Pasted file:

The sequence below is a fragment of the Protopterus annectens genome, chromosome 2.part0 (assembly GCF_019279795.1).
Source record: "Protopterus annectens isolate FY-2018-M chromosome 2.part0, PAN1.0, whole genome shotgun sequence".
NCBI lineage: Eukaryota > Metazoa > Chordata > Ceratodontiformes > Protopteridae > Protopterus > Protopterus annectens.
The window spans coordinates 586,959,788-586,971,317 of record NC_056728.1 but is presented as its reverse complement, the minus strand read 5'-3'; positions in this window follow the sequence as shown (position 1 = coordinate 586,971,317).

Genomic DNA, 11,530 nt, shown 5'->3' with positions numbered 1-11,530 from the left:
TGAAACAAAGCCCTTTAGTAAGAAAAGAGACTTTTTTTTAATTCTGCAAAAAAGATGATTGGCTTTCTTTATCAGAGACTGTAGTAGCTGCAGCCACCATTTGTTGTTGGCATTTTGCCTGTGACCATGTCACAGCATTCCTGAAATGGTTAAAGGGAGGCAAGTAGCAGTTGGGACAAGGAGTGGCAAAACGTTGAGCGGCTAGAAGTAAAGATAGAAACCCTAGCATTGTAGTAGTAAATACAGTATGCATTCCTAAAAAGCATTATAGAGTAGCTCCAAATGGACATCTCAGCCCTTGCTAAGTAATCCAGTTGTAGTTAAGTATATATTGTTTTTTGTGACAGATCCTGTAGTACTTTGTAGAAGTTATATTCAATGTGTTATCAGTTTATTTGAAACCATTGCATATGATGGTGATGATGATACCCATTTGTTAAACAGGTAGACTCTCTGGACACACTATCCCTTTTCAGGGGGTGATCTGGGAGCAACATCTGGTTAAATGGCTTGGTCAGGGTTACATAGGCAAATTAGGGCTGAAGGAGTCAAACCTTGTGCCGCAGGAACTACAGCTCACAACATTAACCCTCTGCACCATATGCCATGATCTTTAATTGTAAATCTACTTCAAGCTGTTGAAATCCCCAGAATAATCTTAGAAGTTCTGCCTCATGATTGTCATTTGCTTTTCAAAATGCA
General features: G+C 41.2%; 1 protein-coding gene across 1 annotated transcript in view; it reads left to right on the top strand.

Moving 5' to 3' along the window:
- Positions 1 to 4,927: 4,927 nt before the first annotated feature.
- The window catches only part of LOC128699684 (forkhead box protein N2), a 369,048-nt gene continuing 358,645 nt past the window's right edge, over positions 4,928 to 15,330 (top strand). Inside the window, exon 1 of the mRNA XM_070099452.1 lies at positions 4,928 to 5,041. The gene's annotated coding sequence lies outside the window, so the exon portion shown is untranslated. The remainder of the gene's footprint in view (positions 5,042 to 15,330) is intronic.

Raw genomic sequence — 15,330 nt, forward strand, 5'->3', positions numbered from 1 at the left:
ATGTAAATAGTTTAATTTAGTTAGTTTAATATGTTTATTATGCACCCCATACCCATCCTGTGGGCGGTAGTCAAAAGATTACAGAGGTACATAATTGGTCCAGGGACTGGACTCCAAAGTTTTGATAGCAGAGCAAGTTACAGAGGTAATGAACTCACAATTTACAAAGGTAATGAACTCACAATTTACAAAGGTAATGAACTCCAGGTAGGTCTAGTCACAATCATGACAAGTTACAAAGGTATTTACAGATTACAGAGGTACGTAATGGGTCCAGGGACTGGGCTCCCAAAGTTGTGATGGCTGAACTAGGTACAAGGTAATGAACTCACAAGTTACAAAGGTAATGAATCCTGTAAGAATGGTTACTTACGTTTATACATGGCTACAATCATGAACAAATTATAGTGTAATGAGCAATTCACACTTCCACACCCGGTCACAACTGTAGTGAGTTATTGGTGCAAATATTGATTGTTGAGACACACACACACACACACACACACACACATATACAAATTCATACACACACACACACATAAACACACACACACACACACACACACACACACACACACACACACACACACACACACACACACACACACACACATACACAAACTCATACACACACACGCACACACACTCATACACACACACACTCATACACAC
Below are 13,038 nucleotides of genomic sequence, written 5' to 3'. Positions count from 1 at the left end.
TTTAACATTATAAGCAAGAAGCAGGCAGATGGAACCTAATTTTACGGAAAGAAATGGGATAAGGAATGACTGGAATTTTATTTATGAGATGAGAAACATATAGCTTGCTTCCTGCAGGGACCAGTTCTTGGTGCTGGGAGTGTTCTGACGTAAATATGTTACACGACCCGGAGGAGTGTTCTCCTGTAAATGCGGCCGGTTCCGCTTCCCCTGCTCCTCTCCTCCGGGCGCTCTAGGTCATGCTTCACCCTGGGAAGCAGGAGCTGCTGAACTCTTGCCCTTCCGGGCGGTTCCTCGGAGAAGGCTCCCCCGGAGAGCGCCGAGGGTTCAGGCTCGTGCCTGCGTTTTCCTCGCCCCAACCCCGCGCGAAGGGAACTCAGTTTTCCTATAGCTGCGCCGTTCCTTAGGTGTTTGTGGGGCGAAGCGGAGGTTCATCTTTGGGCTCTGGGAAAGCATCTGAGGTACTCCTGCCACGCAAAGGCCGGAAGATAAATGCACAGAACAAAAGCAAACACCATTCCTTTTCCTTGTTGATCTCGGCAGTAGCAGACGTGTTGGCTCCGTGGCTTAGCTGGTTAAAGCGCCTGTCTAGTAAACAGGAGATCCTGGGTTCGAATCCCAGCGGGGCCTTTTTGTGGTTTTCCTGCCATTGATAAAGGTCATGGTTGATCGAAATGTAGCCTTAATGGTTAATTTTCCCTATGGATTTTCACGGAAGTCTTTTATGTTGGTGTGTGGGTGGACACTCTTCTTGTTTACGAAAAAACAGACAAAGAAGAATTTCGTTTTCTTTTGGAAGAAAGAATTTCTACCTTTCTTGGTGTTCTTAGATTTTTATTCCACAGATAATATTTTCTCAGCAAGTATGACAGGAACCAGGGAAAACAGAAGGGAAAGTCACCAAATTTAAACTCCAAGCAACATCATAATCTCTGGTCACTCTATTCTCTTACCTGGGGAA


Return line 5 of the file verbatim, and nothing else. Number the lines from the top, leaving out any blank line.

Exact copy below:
Genomic DNA, 11,530 nt, shown 5'->3' with positions numbered 1-11,530 from the left: